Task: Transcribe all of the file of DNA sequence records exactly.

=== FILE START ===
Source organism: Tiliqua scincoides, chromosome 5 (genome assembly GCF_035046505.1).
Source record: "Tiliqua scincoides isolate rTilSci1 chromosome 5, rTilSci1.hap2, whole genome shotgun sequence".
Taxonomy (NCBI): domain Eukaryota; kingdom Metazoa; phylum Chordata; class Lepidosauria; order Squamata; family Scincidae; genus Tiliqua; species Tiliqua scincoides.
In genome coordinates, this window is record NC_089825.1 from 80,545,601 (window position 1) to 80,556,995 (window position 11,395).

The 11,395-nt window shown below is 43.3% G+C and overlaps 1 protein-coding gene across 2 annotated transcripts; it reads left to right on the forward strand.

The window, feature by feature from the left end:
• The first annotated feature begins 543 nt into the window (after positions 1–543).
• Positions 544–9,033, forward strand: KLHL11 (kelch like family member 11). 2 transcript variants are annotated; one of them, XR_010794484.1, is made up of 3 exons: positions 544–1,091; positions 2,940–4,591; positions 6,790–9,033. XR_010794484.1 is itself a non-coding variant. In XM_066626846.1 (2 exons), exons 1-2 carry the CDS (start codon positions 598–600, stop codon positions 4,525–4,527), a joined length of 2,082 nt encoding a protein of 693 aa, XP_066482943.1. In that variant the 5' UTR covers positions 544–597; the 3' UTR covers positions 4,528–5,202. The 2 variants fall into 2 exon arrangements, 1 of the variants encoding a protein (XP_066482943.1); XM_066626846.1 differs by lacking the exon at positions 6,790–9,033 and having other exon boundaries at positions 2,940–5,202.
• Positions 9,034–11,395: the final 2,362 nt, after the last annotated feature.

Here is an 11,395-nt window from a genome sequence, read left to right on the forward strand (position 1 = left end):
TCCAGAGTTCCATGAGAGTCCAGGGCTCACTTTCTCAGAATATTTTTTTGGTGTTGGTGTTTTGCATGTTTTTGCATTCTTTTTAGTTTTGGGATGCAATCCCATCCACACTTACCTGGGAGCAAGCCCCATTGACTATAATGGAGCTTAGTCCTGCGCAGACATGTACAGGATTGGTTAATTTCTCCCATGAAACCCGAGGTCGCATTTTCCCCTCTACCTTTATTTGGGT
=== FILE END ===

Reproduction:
Source organism: Tiliqua scincoides, chromosome 5 (genome assembly GCF_035046505.1).
Source record: "Tiliqua scincoides isolate rTilSci1 chromosome 5, rTilSci1.hap2, whole genome shotgun sequence".
Taxonomy (NCBI): domain Eukaryota; kingdom Metazoa; phylum Chordata; class Lepidosauria; order Squamata; family Scincidae; genus Tiliqua; species Tiliqua scincoides.
In genome coordinates, this window is record NC_089825.1 from 80,545,601 (window position 1) to 80,556,995 (window position 11,395).

The 11,395-nt window shown below is 43.3% G+C and overlaps 1 protein-coding gene across 2 annotated transcripts; it reads left to right on the forward strand.

The window, feature by feature from the left end:
• The first annotated feature begins 543 nt into the window (after positions 1–543).
• Positions 544–9,033, forward strand: KLHL11 (kelch like family member 11). 2 transcript variants are annotated; one of them, XR_010794484.1, is made up of 3 exons: positions 544–1,091; positions 2,940–4,591; positions 6,790–9,033. XR_010794484.1 is itself a non-coding variant. In XM_066626846.1 (2 exons), exons 1-2 carry the CDS (start codon positions 598–600, stop codon positions 4,525–4,527), a joined length of 2,082 nt encoding a protein of 693 aa, XP_066482943.1. In that variant the 5' UTR covers positions 544–597; the 3' UTR covers positions 4,528–5,202. The 2 variants fall into 2 exon arrangements, 1 of the variants encoding a protein (XP_066482943.1); XM_066626846.1 differs by lacking the exon at positions 6,790–9,033 and having other exon boundaries at positions 2,940–5,202.
• Positions 9,034–11,395: the final 2,362 nt, after the last annotated feature.

Here is an 11,395-nt window from a genome sequence, read left to right on the forward strand (position 1 = left end):
TCCAGAGTTCCATGAGAGTCCAGGGCTCACTTTCTCAGAATATTTTTTTGGTGTTGGTGTTTTGCATGTTTTTGCATTCTTTTTAGTTTTGGGATGCAATCCCATCCACACTTACCTGGGAGCAAGCCCCATTGACTATAATGGAGCTTAGTCCTGCGCAGACATGTACAGGATTGGTTAATTTCTCCCATGAAACCCGAGGTCGCATTTTCCCCTCTACCTTTATTTGGGT